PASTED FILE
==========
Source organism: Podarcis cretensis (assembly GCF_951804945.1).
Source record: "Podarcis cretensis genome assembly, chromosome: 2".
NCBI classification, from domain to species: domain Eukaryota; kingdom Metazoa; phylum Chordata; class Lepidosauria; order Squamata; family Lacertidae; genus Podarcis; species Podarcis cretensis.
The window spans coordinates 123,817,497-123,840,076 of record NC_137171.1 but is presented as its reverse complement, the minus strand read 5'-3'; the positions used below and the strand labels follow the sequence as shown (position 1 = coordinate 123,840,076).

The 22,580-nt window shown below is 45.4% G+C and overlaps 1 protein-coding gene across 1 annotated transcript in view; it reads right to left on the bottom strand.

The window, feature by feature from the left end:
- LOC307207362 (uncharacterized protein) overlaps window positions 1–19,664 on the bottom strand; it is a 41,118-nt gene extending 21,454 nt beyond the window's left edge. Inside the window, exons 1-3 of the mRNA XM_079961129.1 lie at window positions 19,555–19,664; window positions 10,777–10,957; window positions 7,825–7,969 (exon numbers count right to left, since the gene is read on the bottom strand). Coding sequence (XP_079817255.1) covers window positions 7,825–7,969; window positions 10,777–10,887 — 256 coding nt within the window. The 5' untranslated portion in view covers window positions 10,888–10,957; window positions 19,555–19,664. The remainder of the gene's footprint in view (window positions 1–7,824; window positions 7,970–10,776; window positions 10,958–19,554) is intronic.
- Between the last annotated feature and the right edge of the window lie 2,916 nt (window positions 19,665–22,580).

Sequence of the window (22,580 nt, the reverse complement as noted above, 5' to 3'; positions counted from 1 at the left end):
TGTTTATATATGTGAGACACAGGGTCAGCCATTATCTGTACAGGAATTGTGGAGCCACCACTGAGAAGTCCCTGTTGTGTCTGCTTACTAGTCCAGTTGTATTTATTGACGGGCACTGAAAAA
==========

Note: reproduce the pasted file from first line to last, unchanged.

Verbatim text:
Source organism: Podarcis cretensis (assembly GCF_951804945.1).
Source record: "Podarcis cretensis genome assembly, chromosome: 2".
NCBI classification, from domain to species: domain Eukaryota; kingdom Metazoa; phylum Chordata; class Lepidosauria; order Squamata; family Lacertidae; genus Podarcis; species Podarcis cretensis.
The window spans coordinates 123,817,497-123,840,076 of record NC_137171.1 but is presented as its reverse complement, the minus strand read 5'-3'; the positions used below and the strand labels follow the sequence as shown (position 1 = coordinate 123,840,076).

The 22,580-nt window shown below is 45.4% G+C and overlaps 1 protein-coding gene across 1 annotated transcript in view; it reads right to left on the bottom strand.

The window, feature by feature from the left end:
- LOC307207362 (uncharacterized protein) overlaps window positions 1–19,664 on the bottom strand; it is a 41,118-nt gene extending 21,454 nt beyond the window's left edge. Inside the window, exons 1-3 of the mRNA XM_079961129.1 lie at window positions 19,555–19,664; window positions 10,777–10,957; window positions 7,825–7,969 (exon numbers count right to left, since the gene is read on the bottom strand). Coding sequence (XP_079817255.1) covers window positions 7,825–7,969; window positions 10,777–10,887 — 256 coding nt within the window. The 5' untranslated portion in view covers window positions 10,888–10,957; window positions 19,555–19,664. The remainder of the gene's footprint in view (window positions 1–7,824; window positions 7,970–10,776; window positions 10,958–19,554) is intronic.
- Between the last annotated feature and the right edge of the window lie 2,916 nt (window positions 19,665–22,580).

Sequence of the window (22,580 nt, the reverse complement as noted above, 5' to 3'; positions counted from 1 at the left end):
TGTTTATATATGTGAGACACAGGGTCAGCCATTATCTGTACAGGAATTGTGGAGCCACCACTGAGAAGTCCCTGTTGTGTCTGCTTACTAGTCCAGTTGTATTTATTGACGGGCACTGAAAAA